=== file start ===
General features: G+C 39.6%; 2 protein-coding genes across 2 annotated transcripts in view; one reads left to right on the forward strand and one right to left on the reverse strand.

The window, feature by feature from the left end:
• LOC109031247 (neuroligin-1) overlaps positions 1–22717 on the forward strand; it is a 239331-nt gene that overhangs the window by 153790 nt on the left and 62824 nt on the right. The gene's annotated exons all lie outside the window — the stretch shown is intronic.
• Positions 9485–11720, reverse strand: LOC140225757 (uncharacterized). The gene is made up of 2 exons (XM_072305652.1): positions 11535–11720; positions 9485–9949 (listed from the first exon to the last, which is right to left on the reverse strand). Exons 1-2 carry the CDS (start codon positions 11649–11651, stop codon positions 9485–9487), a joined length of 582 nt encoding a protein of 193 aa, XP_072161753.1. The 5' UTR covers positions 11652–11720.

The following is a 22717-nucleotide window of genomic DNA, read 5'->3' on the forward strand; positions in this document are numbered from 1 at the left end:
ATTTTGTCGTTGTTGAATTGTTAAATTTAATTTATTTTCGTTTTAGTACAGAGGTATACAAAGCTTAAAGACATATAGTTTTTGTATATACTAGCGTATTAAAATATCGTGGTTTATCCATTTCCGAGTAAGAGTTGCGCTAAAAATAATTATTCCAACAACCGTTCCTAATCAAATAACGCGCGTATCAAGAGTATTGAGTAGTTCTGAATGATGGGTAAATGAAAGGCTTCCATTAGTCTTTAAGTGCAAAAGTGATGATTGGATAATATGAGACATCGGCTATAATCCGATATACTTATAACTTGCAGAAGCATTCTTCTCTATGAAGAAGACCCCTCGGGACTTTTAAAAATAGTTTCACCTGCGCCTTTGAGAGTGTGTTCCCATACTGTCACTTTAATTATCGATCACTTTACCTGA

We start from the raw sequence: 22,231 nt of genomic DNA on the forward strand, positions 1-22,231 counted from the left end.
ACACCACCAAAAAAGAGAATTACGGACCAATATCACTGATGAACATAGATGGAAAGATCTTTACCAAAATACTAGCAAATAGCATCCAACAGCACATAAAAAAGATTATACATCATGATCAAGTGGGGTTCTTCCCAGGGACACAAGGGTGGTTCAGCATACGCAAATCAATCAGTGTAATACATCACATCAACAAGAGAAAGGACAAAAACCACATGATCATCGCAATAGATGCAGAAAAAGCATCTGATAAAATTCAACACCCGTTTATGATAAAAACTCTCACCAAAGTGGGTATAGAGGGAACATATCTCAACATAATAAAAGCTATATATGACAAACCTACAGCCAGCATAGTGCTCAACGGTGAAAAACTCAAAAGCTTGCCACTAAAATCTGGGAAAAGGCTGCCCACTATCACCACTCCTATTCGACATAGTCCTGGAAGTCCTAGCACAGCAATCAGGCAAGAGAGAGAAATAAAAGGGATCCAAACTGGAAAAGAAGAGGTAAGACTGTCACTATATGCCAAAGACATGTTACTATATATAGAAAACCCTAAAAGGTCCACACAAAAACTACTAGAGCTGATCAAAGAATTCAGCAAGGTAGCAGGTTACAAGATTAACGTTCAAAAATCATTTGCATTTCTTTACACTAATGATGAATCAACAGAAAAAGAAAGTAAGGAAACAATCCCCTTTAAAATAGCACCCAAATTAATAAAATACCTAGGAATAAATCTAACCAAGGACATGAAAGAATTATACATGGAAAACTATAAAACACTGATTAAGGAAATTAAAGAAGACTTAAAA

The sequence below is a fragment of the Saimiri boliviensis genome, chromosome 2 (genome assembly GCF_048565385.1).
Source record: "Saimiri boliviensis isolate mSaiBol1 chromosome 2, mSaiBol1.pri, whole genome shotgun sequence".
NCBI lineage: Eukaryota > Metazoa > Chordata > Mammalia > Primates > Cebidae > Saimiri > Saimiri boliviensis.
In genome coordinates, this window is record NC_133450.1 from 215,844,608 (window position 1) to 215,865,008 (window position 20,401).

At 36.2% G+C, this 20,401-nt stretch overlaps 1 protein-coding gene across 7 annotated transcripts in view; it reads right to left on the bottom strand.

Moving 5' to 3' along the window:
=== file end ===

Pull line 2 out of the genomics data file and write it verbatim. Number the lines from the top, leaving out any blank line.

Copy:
The window, feature by feature from the left end: